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This is the seventh in a series of blogs looking at regional aspects of future global demographic and migration patterns discussed in my paper Global Mobility: Confronting A World Workforce Imbalance. You can read other blogs in the series here.

Australia was home to 7.5 million migrants in 2019 (out of a total population of 25 million) and New Zealand around one million out of a population a little shy of five million. The two countries demonstrate the considerable economic and social advantages of welcoming both temporary and permanent migrants, not least that per capita incomes climbed about 60 percent in the two economies between 1991 and 2020 compared to 48 percent in high-income economies as a whole. Richer countries with a particularly strong record of supporting worker mobility—countries including Australia and New Zealand but also Canada, Singapore, and the United Arab Emirates—will also have an easier time confronting a demographic transition towards a growing population of old-age dependents. But this doesn’t mean there is no need for policy reform, something demonstrated during the COVID-19 pandemic.

Under the United Nations medium forecast, both Australia and New Zealand will see a slightly higher working age population in 2050 than 2020—by about 20 percent in Australia and 9 percent in New Zealand (in Figure 1, the gray bars depict the percentage change forecast for the population aged 20-64 between 2020 and 2050). At the same time, old-age dependency ratios will climb: from around 28 percent to just above 40 percent in both countries (in Figure 2, the teal bars show the change in predicted old-age dependency ratios 2020-2050). That will lead to a “worker gap”—a measure of the number of additional working age people required to keep the total dependency ratio (those under 20 and over 64 as a percentage of those 20-64) the same as it was in 2020. The teal bars in the first figure depict the scale of this “worker gap”: it is 15 percent of forecast working age people in 2050 in New Zealand and 16 percent in Australia.

Figure 1. 2020-2050 working age population decline and 2050 worker gap

Figure 1. 2020-2050 working age population decline and 2050 worker gap

Figure 2. 2050 old-age dependency ratios with and without migration

Figure 2. 2050 old-age dependency ratios with and without migration

That said, those worker gaps percentages compare to forecasts of 37 percent in Germany and 20 percent in the UK or 37 percent in Japan and 115 percent in South Korea. And a major reason for their comparative manageability is the past and future impact of migration on dependency ratios. The gray bars in the second figure depict how much larger the 2050 old-age dependency ratio would be under the UN zero migration forecast: it is 9 percentage points larger in Australasia and 4 percentage points larger in New Zealand.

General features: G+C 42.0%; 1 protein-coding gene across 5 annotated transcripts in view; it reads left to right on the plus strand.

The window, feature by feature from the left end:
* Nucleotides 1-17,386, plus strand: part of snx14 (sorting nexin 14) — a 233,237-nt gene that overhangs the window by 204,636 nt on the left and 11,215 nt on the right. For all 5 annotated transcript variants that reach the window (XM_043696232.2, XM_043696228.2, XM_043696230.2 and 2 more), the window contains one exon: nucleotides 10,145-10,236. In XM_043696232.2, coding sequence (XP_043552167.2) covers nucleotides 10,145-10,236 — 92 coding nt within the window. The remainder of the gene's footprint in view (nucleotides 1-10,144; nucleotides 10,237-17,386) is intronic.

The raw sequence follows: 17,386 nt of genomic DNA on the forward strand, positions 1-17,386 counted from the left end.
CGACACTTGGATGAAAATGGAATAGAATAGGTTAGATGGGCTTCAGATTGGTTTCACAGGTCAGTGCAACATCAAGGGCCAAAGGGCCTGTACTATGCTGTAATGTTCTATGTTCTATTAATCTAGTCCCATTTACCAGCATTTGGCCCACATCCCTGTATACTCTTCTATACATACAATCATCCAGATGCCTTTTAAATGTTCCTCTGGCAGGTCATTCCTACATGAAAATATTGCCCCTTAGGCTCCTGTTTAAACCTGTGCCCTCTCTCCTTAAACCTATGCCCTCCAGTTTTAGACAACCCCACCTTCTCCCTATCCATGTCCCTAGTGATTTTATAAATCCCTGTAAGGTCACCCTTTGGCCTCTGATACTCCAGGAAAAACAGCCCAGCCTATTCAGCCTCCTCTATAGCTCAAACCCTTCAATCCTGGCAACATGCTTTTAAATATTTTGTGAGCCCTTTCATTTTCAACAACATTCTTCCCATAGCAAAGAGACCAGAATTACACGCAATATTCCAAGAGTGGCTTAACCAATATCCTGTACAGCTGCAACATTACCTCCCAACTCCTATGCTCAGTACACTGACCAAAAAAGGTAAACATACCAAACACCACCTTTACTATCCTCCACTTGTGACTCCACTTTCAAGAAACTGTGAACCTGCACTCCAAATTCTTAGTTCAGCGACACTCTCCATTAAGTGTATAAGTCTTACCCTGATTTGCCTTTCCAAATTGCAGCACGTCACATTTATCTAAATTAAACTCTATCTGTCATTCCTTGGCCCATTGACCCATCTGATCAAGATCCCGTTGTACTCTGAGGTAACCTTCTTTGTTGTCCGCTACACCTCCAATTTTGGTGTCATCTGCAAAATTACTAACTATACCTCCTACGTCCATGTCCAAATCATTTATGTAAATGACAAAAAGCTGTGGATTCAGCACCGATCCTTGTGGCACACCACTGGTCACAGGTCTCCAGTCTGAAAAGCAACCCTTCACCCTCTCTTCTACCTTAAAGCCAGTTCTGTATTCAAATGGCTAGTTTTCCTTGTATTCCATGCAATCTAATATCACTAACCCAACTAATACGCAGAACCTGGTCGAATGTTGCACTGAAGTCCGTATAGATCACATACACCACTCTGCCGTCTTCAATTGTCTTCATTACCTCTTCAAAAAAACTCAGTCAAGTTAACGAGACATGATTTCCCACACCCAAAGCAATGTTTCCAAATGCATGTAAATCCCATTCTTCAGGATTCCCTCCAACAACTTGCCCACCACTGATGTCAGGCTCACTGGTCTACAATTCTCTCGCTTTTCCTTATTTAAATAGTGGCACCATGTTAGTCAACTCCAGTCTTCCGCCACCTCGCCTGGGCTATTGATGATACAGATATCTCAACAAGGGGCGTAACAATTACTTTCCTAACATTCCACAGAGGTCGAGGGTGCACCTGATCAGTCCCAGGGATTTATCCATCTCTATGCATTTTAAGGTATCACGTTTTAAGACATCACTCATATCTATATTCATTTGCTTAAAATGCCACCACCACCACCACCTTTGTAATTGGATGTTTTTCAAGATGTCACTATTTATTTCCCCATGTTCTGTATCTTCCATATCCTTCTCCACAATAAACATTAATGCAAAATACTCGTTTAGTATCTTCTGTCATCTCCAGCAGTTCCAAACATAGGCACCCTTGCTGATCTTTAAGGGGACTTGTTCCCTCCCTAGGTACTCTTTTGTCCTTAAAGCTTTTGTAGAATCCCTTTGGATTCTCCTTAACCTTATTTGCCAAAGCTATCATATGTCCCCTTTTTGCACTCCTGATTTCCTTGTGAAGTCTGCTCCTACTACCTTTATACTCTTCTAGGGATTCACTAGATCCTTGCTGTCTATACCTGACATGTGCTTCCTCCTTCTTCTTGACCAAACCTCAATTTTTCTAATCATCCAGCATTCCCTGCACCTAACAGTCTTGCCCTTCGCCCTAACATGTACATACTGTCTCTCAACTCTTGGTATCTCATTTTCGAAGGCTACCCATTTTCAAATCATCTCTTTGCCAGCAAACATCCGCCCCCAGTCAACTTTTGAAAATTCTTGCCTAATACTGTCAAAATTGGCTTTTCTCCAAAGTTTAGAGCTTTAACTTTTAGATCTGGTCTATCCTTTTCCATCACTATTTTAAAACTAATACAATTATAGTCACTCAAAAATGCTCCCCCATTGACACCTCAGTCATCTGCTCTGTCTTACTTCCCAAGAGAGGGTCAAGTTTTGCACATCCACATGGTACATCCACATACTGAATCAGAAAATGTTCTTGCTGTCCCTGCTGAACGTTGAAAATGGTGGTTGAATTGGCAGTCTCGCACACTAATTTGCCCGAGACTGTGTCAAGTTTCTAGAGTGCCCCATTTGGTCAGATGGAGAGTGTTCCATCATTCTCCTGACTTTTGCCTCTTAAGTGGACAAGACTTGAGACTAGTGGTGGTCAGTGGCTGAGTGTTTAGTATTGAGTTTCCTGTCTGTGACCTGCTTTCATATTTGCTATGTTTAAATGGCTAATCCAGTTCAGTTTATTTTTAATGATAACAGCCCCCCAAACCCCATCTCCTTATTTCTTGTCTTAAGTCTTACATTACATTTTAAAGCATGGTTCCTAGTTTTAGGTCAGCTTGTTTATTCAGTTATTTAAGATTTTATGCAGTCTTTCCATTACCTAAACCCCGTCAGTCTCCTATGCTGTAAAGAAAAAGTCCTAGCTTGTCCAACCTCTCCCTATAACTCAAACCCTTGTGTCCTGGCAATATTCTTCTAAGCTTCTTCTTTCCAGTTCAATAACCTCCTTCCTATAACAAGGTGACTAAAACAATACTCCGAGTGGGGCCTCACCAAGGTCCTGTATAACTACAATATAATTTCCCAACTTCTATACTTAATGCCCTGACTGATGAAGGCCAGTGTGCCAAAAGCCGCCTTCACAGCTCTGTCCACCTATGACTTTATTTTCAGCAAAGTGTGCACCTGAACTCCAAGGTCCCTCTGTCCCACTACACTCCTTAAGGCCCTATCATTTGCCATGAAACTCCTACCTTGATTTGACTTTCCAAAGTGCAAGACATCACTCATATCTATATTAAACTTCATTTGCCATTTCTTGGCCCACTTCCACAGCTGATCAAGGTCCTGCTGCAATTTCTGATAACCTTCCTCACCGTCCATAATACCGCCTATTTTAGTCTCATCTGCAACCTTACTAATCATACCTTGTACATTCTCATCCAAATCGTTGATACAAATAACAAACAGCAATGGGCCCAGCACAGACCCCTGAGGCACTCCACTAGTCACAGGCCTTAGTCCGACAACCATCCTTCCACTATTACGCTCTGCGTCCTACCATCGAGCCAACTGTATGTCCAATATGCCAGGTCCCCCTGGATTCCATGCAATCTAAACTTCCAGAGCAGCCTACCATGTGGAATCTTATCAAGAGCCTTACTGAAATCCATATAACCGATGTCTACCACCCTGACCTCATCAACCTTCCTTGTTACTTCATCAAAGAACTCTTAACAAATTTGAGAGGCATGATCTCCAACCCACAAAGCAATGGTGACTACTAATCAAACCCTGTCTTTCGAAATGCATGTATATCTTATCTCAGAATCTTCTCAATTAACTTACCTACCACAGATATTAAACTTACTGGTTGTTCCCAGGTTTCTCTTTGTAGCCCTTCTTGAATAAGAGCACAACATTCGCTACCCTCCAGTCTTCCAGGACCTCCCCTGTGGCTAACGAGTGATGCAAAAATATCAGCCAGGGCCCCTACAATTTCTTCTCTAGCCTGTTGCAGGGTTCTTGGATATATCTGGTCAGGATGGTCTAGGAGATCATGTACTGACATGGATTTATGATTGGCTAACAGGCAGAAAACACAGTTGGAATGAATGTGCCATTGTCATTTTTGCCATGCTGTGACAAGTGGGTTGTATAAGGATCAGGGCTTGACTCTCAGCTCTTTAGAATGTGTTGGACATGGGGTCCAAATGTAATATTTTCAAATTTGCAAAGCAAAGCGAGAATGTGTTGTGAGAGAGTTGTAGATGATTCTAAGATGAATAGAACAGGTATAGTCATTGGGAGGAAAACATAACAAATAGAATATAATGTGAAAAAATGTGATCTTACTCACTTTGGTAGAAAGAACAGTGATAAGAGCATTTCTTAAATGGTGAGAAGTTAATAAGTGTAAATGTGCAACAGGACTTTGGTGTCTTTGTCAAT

Despite a comparatively healthy demographic position, the two countries could still do better: attracting more people as part of a strategy to further close the worker gap. An obvious source for workers is other countries in Oceania. Most are still in the earlier stages of the demographic transition, one of falling dependency ratios and a rapidly rising working age population—and they are struggling to generate the number of good jobs jobseekers will demand. In 2050, the average old-age dependency ratios across the region outside of New Zealand and Australia will still be as low as 14 percent, and working age populations will increase by 67 percent. (In addition, many of these countries face serious economic challenges related to climate change and rising sea levels.)

But the Pacific has seen limited success in promoting intra-regional migration (either temporary or permanent). For example, Australia’s Pacific Training Coalition is a vocational education program designed to provide Pacific Islander participants with the skills to fill jobs in Australia. Government reviews suggest it has had limited impact, with high joblessness amongst those who graduate without a position to return to (though reform efforts are underway).

Furthermore, a pandemic that has had thankfully minor effects on health in Australia and New Zealand has still extracted a high price in the costs that come from closing borders. Half a million migrants left Australia between the start of the COVID-19 pandemic and mid- 2021 according to a recent parliamentary report, which also noted “a lack of skilled migrants and near-record-low unemployment has resulted in major labour shortages, in areas including engineering and agricultural technology." Migrants make up 80 percent of Australia’s harvest workforce but the country’s demand now extends to auditors, surveyors, doctors, engineers, nurses, software engineers, social workers, miners, and chefs (there may be as many as 8,000 too few in the country). New Zealand, meanwhile, is facing construction delays, restaurant closures, delays in vehicle inspection, and sick animals as a result of worker shortages. And the two countries are busy trying to poach farm workers from each other.

A world of greater movement of people is one where the importance of shutting pandemics down before they spread takes on ever greater economic significance, and part of ensuring global benefits from addressing the world workforce imbalance will be far better global coordination around surveillance and response. Australia and New Zealand, two countries that have seen first-hand the cost of population autarky as a response to COVID-19, should be leading global efforts in that direction as they expand opportunities for mutually beneficial worker mobility.


CGD blog posts reflect the views of the authors, drawing on prior research and experience in their areas of expertise. CGD is a nonpartisan, independent organization and does not take institutional positions.

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